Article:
Glowing shot of the Z70 showing off its profile

An ergonomic layout

While this is a step in the right direction to better ergonomic support it may take some adjusting to fully appreciate the layout. Backspace is now the \| key which makes it smaller and puts it lower than what I’m familiar with. In place of the Backspace key are the \| and `~ keys.

Some people may be familiar with a split Backspace setup but for me I tend to stay with the conventional ANSI layout. It’s what I grew up with and it’s what feels natural to me when typing. I could try and relearn a better layout, however, my muscle memory instinctively knows the location and size of the Backspace key and it’s hard to go against it. Especially when I switch between keyboards quite regularly.

There’s also the split spacebars which are not found on conventional keyboards. Preference for one spacebar over the other lies with the user. Some users solely use the same thumb for the spacebar and this means the other half is wasted space. Split spacebars are desirable as they can trade pinky for thumb usage of certain keys. And thanks to the ability to reprogram the Z70 this unused space can have more purpose.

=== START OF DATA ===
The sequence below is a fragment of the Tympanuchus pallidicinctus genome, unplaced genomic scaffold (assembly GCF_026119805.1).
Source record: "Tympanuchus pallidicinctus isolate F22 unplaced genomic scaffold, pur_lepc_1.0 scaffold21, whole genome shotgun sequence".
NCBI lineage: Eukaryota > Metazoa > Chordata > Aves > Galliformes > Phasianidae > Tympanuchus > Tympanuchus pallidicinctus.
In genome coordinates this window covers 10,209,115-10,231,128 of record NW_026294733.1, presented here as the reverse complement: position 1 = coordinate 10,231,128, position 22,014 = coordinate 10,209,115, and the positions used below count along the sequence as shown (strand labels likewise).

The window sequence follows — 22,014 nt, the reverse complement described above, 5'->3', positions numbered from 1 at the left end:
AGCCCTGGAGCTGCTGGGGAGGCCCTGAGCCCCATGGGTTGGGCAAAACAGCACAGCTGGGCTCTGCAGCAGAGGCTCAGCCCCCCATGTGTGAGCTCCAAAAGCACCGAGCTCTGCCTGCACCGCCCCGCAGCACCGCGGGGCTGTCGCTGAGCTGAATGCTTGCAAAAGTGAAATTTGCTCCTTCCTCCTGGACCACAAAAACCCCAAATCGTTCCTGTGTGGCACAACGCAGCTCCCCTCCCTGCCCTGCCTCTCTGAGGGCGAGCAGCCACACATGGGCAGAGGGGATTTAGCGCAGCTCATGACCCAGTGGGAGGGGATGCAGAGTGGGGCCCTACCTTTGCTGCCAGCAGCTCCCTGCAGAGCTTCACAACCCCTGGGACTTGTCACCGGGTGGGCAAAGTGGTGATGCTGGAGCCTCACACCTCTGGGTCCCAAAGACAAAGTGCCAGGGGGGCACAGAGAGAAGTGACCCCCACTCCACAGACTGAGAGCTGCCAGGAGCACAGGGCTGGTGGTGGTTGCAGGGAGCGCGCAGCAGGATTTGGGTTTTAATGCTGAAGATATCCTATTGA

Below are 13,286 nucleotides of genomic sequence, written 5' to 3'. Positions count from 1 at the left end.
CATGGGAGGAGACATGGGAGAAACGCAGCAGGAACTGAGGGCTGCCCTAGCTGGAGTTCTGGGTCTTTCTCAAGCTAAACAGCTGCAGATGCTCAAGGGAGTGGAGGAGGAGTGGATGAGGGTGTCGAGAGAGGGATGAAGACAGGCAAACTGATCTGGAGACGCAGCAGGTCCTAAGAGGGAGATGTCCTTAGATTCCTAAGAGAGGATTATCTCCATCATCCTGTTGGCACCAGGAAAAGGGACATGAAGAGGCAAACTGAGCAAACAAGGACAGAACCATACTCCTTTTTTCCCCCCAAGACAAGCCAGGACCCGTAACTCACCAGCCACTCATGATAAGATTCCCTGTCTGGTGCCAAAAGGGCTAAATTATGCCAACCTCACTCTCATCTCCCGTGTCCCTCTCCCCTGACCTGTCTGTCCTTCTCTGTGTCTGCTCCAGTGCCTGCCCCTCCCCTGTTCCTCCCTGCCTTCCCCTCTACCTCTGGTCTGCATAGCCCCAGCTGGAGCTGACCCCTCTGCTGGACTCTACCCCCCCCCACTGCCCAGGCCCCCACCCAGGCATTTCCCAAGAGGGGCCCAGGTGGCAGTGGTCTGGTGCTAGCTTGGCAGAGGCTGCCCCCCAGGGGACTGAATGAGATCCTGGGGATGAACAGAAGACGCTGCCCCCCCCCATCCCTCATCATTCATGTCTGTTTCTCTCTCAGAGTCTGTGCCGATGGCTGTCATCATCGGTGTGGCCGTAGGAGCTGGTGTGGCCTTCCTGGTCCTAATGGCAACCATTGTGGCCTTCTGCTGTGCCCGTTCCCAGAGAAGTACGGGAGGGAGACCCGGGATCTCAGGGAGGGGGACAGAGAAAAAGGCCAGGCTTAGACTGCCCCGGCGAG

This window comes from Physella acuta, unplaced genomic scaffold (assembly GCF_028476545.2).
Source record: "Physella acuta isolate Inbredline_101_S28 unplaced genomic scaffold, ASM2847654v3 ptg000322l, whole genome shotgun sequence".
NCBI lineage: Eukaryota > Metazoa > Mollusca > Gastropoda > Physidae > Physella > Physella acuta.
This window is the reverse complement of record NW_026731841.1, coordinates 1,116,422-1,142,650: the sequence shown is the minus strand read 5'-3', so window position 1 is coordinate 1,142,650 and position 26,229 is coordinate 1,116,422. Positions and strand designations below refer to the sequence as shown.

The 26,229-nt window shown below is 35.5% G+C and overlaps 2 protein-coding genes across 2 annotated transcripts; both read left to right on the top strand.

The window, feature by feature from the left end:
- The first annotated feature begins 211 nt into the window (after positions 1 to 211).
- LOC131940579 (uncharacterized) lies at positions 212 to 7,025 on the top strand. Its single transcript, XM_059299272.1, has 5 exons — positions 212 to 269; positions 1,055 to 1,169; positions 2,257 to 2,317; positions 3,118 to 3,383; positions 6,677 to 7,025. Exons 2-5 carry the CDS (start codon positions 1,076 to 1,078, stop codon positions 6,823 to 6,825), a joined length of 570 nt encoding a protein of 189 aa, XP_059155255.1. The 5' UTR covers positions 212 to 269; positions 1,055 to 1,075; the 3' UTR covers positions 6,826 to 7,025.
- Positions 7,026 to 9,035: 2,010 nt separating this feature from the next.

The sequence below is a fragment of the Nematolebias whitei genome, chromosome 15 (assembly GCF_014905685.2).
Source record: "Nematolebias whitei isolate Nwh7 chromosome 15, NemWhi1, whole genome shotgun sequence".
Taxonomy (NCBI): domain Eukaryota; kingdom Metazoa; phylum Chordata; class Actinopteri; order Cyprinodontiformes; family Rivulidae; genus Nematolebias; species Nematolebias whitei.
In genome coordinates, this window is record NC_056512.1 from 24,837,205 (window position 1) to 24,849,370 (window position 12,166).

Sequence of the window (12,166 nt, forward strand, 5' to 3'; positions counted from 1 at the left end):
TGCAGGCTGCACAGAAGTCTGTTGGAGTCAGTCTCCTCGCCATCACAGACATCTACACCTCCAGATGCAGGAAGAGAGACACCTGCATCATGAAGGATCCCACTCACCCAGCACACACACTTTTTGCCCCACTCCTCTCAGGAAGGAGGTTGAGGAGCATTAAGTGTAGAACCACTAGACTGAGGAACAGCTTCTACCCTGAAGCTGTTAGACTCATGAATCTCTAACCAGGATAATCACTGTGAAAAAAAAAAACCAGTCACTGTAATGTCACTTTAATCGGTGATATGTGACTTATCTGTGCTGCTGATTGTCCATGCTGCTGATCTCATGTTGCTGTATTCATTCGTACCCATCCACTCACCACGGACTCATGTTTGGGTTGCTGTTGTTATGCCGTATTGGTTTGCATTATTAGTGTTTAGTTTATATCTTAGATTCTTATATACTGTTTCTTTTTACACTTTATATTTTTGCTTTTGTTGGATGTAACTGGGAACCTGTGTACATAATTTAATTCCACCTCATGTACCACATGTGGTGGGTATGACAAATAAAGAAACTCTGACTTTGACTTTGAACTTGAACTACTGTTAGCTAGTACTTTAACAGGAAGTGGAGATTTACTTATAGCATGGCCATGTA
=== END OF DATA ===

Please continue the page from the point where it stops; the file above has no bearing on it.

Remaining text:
Fully programmable improvements

So, rather than fight muscle memory I opted to reprogram the Z70. I changed the \| and `~ keys to be Backspace and change the Backspace to be Delete. Now, this isn’t the best solution but for me it’ll do for my time with the Z70. This solution is only makeshift as it does help but doesn’t restore my full typing functionality.

Programming the Z70 is easy. It’s all performed via a Windows program (at least at the time of writing) and every key can be reassigned or removed to suit your needs, like what I did. Adding keys to Fn layers is a breeze, as well as moving the Fn key entirely to somewhere better. There’s the ability to program macros as well as open programs.